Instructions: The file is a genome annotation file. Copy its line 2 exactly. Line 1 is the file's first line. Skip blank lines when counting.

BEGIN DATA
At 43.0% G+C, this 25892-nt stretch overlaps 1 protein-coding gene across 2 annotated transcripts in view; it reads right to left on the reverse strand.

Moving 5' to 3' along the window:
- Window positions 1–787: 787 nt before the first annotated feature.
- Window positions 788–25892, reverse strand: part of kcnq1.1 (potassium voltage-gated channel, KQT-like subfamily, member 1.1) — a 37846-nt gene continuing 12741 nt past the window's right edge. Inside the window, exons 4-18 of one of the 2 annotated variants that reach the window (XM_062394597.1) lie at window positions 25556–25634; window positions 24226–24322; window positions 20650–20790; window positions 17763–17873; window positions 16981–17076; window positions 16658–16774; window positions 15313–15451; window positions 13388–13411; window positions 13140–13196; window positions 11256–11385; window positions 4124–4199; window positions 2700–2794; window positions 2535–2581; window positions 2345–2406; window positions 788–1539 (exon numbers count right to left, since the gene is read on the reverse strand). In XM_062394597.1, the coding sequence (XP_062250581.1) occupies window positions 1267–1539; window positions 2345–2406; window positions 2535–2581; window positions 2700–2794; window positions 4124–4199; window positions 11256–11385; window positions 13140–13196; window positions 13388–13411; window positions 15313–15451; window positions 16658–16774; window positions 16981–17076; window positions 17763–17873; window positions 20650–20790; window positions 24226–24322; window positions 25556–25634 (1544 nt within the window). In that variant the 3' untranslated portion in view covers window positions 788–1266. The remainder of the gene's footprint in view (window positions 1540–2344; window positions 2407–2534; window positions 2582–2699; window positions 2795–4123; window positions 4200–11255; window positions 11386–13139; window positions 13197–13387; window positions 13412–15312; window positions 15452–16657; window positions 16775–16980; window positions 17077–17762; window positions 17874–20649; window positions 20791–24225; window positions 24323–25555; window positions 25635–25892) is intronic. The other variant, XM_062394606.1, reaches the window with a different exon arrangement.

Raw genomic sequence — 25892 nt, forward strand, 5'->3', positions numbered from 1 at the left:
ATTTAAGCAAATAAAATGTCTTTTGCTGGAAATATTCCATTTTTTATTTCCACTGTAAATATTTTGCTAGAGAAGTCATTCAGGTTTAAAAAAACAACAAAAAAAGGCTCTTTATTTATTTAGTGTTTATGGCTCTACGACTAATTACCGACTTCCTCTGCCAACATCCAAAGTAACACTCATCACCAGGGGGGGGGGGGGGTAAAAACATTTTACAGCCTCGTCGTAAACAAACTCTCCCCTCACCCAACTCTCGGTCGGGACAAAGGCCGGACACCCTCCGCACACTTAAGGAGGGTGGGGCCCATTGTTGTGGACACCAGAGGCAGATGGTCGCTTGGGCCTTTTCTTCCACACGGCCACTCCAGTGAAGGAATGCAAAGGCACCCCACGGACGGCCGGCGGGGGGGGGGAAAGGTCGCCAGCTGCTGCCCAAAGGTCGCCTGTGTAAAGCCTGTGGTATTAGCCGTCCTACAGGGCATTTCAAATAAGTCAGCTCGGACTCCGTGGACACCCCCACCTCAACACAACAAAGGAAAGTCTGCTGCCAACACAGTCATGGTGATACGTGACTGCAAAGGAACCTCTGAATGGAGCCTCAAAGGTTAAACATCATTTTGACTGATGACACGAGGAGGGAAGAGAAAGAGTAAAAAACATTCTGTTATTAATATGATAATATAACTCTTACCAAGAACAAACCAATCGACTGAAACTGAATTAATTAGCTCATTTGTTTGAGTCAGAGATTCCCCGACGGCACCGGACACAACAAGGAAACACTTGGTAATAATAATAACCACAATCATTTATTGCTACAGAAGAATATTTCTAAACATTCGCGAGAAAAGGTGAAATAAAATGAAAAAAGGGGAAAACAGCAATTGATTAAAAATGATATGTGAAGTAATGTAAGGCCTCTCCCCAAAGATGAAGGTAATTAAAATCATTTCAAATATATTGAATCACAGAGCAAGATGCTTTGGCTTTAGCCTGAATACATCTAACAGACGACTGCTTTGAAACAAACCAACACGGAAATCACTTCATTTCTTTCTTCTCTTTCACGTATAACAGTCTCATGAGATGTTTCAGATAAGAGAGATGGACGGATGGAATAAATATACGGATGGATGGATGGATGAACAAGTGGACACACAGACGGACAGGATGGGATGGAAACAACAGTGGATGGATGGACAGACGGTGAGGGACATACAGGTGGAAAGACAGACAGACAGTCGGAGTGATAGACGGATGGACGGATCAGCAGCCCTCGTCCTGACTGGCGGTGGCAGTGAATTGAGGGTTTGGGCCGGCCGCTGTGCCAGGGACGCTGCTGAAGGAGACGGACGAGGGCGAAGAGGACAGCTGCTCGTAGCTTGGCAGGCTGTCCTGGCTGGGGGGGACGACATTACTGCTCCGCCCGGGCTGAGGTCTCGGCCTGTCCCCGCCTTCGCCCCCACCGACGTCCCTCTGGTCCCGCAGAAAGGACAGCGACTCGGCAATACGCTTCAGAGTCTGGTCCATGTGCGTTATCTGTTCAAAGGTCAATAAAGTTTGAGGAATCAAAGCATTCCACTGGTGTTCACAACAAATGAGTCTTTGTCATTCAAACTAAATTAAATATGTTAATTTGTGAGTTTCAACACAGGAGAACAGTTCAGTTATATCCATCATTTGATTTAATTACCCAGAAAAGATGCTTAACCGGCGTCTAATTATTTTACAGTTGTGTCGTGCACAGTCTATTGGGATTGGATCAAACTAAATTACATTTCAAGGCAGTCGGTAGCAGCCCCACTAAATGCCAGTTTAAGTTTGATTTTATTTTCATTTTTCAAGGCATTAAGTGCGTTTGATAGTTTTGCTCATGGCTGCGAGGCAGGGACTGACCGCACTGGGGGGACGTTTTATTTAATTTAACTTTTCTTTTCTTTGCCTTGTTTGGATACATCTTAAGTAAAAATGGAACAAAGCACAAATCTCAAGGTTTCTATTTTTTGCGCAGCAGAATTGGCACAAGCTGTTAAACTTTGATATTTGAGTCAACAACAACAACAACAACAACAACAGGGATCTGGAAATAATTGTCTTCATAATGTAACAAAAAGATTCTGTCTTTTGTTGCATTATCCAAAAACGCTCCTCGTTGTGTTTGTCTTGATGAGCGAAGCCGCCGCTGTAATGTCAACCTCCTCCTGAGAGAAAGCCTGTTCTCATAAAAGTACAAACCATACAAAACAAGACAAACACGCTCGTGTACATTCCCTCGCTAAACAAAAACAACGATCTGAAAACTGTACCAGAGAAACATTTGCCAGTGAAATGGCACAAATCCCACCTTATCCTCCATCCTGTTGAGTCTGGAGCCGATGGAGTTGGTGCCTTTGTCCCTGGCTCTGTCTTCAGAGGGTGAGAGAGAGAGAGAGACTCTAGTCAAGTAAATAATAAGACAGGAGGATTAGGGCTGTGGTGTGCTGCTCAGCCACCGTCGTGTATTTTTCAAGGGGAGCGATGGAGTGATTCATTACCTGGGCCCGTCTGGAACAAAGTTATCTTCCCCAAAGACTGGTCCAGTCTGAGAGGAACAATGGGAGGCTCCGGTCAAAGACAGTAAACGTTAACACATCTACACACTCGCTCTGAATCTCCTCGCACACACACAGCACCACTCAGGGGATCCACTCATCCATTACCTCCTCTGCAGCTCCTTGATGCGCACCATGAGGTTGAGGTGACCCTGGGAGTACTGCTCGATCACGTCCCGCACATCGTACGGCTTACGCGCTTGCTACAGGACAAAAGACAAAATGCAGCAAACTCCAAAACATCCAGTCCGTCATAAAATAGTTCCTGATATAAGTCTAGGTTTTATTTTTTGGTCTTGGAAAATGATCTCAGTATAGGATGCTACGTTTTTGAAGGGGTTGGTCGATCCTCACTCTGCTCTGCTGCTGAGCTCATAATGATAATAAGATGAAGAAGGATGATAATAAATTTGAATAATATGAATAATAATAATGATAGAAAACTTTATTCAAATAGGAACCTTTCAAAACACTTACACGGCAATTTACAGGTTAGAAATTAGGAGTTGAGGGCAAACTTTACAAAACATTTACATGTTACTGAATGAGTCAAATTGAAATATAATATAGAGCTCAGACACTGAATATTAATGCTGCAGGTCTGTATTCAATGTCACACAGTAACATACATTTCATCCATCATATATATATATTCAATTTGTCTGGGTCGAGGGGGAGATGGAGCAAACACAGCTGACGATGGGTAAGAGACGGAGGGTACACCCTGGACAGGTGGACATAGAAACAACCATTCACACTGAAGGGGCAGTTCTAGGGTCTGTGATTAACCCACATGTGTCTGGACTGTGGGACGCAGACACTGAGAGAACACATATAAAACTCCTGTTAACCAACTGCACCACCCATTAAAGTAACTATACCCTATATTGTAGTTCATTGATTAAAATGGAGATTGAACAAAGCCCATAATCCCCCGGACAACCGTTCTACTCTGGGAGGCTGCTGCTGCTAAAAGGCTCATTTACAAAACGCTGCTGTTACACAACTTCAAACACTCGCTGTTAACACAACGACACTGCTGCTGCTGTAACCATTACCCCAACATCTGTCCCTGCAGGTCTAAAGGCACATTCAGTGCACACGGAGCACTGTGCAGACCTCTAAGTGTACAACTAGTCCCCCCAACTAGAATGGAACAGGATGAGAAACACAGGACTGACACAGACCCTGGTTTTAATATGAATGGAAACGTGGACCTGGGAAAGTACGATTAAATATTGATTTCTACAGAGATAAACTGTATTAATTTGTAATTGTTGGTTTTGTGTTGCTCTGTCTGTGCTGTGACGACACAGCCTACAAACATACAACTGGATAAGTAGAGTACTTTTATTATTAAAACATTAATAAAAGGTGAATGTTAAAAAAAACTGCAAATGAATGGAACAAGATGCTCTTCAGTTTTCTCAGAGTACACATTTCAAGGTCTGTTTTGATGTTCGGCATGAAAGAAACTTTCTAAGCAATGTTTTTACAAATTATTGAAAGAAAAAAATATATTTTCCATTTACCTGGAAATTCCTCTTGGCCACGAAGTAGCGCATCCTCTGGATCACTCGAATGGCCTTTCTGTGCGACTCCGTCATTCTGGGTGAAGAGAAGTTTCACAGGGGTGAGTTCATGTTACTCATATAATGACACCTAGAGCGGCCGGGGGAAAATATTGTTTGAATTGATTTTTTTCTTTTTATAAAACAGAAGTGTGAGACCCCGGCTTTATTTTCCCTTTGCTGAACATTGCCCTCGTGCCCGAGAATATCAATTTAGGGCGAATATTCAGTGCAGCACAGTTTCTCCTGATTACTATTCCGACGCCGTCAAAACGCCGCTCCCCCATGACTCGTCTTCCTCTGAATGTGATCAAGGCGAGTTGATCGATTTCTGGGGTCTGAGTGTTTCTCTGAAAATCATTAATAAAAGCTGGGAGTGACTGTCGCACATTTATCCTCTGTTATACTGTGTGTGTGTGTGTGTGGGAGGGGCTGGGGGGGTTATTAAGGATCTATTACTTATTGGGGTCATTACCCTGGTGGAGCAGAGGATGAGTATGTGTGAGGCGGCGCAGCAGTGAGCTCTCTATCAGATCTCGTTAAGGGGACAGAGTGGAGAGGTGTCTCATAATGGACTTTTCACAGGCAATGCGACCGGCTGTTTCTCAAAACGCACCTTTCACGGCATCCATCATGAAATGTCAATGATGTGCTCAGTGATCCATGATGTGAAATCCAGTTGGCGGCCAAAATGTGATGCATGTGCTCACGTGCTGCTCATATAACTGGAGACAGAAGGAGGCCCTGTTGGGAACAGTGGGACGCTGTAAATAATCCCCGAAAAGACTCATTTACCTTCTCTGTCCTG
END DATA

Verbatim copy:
Moving 5' to 3' along the window: